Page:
Event Title

A Novel Use of 3D-Printing Demonstrates Structural Effects of Osteoporosis on Cancellous Bone Stiffness and Strength

Poster Number

02

Faculty Mentor

Meir Barak, Ph.D., D.V.M.

College

College of Arts and Sciences

Department

Department of Biology

Location

Rutledge

Start Date

21-4-2017 12:00 PM

Description

Previously, we performed a study using a 3D-printer to test the effect of cancellous bone deterioration on tissue strength and stiffness. In this study, 3D-printing enabled, for the first time, accurate mechanical testing of the same cancellous structure in both healthy and osteoporotic states. Our results demonstrated a 20% decrease in stiffness and a 24% decrease in strength in the osteoporotic structure. Our current study aims to confirm that the 3D material (VisiJet FTX green resin) achieves constant material stiffness in repeated printings, and that the 3D printer (ProJet 1200) is capable of accurately printing trabecular bone samples in real size. Sixty 3D-printed cubes were cropped and segmented (Amira6.0) from a chimpanzee’s metacarpal head micro-CT scan. Thirty of the cubes were identical to the original scan and thirty were the same structure after osteoporosis was simulated (10% loss of bone tissue). Results demonstrated that Young’s modulus values (i.e., material stiffness) for the healthy and osteoporotic models were not significantly different (171.0 ± 41.1 versus 169.3 ± 40.6MPa; p > 0.05). These results confirmed that the 3D-material achieves constant stiffness in repeated printings. Thus, any difference between the models is due to structural, not material differences. Thirty-six 3D-printed cubes ranging in size from 4.5 to 21 mm (in increments of 1.5 mm) were analyzed by calculating the predicted volume (i.e., bone pixels; Amira 6.0) and measuring actual weight. In a scatterplot, this demonstrated a strong correlation(R2 = 0.9997), indicating that our 3D-printer is capable of accurately printing realistic replicas of the original structure. This study demonstrates that 3D-printing is a novel tool for testing cancellous structures in order to estimate their mechanical properties.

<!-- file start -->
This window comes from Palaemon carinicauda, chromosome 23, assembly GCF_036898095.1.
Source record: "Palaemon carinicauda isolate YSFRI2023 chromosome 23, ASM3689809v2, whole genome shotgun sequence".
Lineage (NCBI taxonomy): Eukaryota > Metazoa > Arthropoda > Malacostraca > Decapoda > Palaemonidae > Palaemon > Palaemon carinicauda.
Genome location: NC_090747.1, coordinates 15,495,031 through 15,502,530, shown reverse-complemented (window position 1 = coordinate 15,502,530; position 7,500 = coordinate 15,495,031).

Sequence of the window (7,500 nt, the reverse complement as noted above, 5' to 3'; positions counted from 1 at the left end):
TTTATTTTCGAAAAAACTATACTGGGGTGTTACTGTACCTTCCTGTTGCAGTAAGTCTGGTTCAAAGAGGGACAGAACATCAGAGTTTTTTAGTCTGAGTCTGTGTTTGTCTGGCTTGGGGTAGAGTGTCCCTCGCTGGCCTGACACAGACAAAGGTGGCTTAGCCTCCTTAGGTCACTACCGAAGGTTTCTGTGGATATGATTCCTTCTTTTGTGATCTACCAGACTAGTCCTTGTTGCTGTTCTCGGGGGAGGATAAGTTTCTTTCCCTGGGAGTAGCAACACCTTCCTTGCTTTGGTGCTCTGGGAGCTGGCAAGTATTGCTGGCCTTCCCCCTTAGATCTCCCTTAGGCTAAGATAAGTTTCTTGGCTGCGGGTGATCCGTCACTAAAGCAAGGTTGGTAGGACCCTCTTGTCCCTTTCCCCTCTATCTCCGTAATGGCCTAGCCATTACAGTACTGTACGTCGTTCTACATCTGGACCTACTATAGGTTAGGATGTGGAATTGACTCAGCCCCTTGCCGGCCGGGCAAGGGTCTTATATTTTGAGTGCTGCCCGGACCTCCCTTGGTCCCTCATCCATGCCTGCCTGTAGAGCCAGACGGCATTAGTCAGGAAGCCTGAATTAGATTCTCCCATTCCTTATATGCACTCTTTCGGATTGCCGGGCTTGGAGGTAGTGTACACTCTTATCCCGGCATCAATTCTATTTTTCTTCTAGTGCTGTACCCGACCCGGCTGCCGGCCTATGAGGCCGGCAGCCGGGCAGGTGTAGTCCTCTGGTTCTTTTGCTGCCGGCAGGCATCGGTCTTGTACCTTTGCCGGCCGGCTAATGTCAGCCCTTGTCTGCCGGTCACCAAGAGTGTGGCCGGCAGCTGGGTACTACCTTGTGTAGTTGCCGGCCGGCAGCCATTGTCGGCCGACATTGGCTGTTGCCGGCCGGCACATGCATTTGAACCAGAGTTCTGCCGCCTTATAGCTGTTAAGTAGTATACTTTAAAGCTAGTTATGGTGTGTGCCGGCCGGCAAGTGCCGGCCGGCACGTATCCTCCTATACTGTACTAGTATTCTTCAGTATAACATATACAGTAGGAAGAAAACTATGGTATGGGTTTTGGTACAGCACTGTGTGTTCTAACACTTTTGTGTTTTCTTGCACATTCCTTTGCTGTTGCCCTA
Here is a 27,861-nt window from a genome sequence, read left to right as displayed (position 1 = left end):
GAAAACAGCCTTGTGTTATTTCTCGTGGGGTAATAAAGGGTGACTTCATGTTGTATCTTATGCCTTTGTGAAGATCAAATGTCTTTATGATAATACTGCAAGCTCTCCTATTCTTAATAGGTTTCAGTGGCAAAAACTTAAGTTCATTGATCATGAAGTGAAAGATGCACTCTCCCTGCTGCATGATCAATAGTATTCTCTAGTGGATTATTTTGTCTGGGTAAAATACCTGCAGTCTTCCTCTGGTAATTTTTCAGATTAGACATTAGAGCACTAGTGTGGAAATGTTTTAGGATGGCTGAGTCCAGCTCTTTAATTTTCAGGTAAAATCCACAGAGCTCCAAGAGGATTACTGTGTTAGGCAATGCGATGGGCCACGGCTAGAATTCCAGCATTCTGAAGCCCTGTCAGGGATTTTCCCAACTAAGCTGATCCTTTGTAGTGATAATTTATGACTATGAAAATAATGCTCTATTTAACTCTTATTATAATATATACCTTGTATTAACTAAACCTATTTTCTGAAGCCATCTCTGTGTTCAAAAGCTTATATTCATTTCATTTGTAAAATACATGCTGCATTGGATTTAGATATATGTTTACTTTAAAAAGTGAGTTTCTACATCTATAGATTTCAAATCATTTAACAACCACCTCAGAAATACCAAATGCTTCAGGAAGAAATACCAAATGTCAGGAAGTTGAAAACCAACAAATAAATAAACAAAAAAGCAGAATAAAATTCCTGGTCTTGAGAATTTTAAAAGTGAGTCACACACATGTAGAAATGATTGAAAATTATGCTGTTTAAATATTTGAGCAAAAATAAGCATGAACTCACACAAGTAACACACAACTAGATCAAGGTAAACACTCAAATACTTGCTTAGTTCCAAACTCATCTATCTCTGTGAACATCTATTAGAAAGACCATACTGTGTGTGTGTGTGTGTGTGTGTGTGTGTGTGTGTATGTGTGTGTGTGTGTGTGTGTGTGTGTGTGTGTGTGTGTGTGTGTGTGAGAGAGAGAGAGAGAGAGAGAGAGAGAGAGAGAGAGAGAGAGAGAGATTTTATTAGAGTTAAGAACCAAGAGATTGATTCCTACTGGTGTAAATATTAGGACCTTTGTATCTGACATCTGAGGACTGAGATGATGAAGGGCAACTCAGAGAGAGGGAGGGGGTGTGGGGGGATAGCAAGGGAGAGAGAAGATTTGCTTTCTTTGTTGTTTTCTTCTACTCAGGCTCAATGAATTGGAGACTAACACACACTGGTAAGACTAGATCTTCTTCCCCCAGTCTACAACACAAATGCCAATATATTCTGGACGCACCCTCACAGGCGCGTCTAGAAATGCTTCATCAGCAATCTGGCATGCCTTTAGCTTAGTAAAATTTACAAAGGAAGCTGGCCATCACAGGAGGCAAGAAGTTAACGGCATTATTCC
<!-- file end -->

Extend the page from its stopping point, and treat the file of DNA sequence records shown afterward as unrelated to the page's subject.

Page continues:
Previously Presented/Performed?

Southern Regional Honors Conference, Asheville, North Carolina, April 2017

Grant Support?

Supported by grants from the National Institutes of Health IDeA Networks for Biomedical Research Excellence (NIH-INBRE) and Winthrop University Research Council

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Apr 21st, 12:00 PM

A Novel Use of 3D-Printing Demonstrates Structural Effects of Osteoporosis on Cancellous Bone Stiffness and Strength

Rutledge

Previously, we performed a study using a 3D-printer to test the effect of cancellous bone deterioration on tissue strength and stiffness. In this study, 3D-printing enabled, for the first time, accurate mechanical testing of the same cancellous structure in both healthy and osteoporotic states. Our results demonstrated a 20% decrease in stiffness and a 24% decrease in strength in the osteoporotic structure. Our current study aims to confirm that the 3D material (VisiJet FTX green resin) achieves constant material stiffness in repeated printings, and that the 3D printer (ProJet 1200) is capable of accurately printing trabecular bone samples in real size. Sixty 3D-printed cubes were cropped and segmented (Amira6.0) from a chimpanzee’s metacarpal head micro-CT scan. Thirty of the cubes were identical to the original scan and thirty were the same structure after osteoporosis was simulated (10% loss of bone tissue). Results demonstrated that Young’s modulus values (i.e., material stiffness) for the healthy and osteoporotic models were not significantly different (171.0 ± 41.1 versus 169.3 ± 40.6MPa; p > 0.05). These results confirmed that the 3D-material achieves constant stiffness in repeated printings. Thus, any difference between the models is due to structural, not material differences. Thirty-six 3D-printed cubes ranging in size from 4.5 to 21 mm (in increments of 1.5 mm) were analyzed by calculating the predicted volume (i.e., bone pixels; Amira 6.0) and measuring actual weight. In a scatterplot, this demonstrated a strong correlation(R2 = 0.9997), indicating that our 3D-printer is capable of accurately printing realistic replicas of the original structure. This study demonstrates that 3D-printing is a novel tool for testing cancellous structures in order to estimate their mechanical properties.